India is all set to launch its highly anticipated Chandrayaan-3 for the moon. The launch has been scheduled for today at 02:35 pm from Satish Dhawan Space Centre in Sriharikota. It is the second attempt by the ISRO, Indian Space Research Organisation, for a soft landing on the moon’s surface.
ISRO is all set to launch Chandrayaan-3 after four years of its first launch of Chandrayaan-2, which was a partial failure as it crashed, landing on the moon’s surface. So now the team has developed various improvements by learning from past mistakes to ensure success this time. So what have they changed in this new version? Let’s understand the difference between the Chandrayaan-3 and Chandrayaan-2 in detail.
Chandrayaan-2 vs Chandrayaan-3
- The architecture is almost the same for the two. However, the main difference is what they carry with them. Chandrayaan-2 carried a Vikram lander, a Pragyan rover, and an orbiter. However, Chadrayaan-3 is all set to launch with only a rover and a lander. It will use the orbiter for its terrain mapping and communications requirements, which is already on the moon, launched with Chandrayaan-2.
- According to reports, Chandrayaan 3 is equipped with lander hazard detection and avoidance cameras for coordination with the orbiter and the mission control during its landing process on Moon. The difference between the 2 is that Chandrayan 2 was equipped with only one such camera while Chandrayaan 3 will have 2.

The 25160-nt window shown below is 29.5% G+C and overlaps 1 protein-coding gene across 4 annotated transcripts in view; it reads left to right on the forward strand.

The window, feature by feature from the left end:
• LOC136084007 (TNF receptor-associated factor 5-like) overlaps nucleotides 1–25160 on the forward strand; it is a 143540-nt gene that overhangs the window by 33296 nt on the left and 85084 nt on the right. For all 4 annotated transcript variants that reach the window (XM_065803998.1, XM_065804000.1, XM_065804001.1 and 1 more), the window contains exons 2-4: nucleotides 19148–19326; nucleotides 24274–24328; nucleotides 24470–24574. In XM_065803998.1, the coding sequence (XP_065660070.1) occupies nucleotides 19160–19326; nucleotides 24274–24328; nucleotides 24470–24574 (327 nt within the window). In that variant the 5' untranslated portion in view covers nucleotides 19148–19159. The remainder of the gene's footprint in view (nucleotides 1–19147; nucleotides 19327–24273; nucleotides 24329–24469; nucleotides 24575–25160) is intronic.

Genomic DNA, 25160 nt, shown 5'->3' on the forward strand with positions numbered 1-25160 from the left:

- Apart from these, Chandrayaan-3 has more giant legs than the previous one, and the landing velocity has been increased to 2m/second from 3m/second. If it lands at 3m/second, it will not break its legs even then.
- Another difference is the addition of more fuel to Vikram to make it more capable of travel and handle dispersion. Further, a new sensor, a laser Doppler velocity meter, has also been added for looking at lunar terrain.
- Chandaryaan-3 has come up with a new change of landing as well. Now, the area for the landing has been expanded to 4km by 2.5 km, which was 500m x 500m earlier. ISRO chief has earlier revealed what had gone wrong with the lander of Chandaryaan 2 at the time of landing on the surface of the moon, and it went hurtling down towards the identified 500m x 500m landing spot with the engines designed to reduce its velocity developing higher thrust than expected.
- ISRO chief also confirmed that they had added additional solar panels on other surfaces to ensure power availability no matter how it lands. This spacecraft has also been tested to face the vibrations by flying it over various terrains using a helicopter, and cranes have been used to test its landing abilities.
Apart from these improvements, ISRO has confirmed that they have opted for a “failure-based design” to ensure the rover’s successful landing on the moon’s surface if something goes wrong in the landing process. S Somanath, chairman of ISRO, has said that they have focused on a failure-based design instead of the success-based design they had used in Chandaryaan-2 to focus on what can go wrong and how to protect it and ensure a successful full landing.